Sunday, November 26, 2006

Always Incomplete

Recently another blog I watch pointed to a series that a fellow is doing on the problems with youth ministry. One of the problems is that we don't talk about death enough. This Incomplete One, a compilation of sermons occassioned by the death of a young person, tackles death head on. With unflinching compassion and honesty these sermons present the Gospel in the darkest of times. They speak words at a time when words do not begin to encompass the pain and grief, a recurring theme for me these days.

No youth minister should go through their education without figuring out what they really believe about death, life and resurrection. No program, no great talk, no game, no way-out-so great-it-hurts conference will ever say what needs to be said at a grave site. Young people and therefore youth ministers tend to focus on the now, the effervesent life that bubbles out. When death comes we have done nothing to prepare them because we ourselves are not prepared.

Death and young people is almost always violent - suicide, car crash, drug overdose, terminal illness. When I had to face a violent death as a minister I cast about for resources to help. How do you preach at this funeral? How can you do some sort of meaninful liturgical response that encompasses both families and friends? I could find nothing out there. I called a friend who had done a similar funeral a number of years ago. I worked it out and I think it worked. By worked, I mean it had theological integrity and pastoral sensitivity. I believe that I could do this only because I had already confronted death, had seen a man die, had been part of an organ transplant from a dying 6 year old, had claimed Romans 8 as the foundation of my life even in the face of death. Reading this book would begin that process for people who have not already started.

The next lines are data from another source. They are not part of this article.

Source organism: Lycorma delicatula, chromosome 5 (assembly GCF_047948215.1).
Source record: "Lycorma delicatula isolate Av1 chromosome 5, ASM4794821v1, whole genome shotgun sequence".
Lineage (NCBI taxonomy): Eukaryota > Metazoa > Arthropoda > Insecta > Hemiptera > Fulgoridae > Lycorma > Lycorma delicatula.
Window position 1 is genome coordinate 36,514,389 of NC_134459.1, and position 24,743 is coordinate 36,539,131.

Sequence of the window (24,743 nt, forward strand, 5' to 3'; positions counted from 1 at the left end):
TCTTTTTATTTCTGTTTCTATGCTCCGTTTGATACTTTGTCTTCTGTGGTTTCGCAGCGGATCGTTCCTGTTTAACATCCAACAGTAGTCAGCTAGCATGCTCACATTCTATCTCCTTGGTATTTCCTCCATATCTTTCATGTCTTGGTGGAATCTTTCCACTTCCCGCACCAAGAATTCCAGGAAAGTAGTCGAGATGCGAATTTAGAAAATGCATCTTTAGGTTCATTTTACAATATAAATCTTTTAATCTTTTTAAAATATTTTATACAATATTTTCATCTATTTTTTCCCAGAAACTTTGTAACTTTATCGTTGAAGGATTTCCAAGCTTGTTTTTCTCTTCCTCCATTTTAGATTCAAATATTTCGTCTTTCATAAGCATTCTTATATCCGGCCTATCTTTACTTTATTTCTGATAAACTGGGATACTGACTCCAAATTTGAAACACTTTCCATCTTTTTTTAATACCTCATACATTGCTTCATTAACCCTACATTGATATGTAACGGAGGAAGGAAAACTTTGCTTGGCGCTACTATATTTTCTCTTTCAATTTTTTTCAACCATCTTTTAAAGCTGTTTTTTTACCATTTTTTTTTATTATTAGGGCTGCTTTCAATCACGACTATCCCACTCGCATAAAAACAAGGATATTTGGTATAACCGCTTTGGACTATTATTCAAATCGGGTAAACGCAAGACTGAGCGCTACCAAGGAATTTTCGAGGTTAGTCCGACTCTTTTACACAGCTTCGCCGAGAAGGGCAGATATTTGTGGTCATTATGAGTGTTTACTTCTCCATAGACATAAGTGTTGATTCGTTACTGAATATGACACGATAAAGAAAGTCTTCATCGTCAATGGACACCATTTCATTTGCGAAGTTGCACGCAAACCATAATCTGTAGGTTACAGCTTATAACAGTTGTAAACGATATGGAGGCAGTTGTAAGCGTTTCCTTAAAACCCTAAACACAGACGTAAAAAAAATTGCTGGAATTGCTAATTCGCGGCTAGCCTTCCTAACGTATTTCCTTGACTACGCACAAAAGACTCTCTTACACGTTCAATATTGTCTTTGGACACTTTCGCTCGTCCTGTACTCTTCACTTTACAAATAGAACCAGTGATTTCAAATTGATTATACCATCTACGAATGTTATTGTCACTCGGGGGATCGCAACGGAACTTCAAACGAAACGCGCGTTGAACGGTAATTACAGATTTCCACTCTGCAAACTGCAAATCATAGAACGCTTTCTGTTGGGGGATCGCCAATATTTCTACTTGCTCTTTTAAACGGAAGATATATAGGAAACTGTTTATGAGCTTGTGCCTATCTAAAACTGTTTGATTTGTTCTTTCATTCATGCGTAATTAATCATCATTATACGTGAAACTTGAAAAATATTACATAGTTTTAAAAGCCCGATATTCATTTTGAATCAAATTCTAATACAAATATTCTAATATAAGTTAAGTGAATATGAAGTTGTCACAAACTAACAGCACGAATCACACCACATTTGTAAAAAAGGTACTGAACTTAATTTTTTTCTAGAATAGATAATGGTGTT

Even with minor quibbles (I could have done without Jonathon Edwards as great a man as he was; could have done with more women preachers) this book receives my unqualified recommendation as an antidote to one of the bugbears lurking in the shadows of youth ministry - a glib theology that merely plays with a Gospel so powerful that it overcomes death.

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Anonymous Tim said...

Thanks for the resource recommendation. I've dealt with plenty of death in my own life and have used those experiences to work with teens who go through the same thing. Pat little Sunday school answers rarely cut it when someone's going through the pain of separation, ya know?

10:20 p.m., November 26, 2006  

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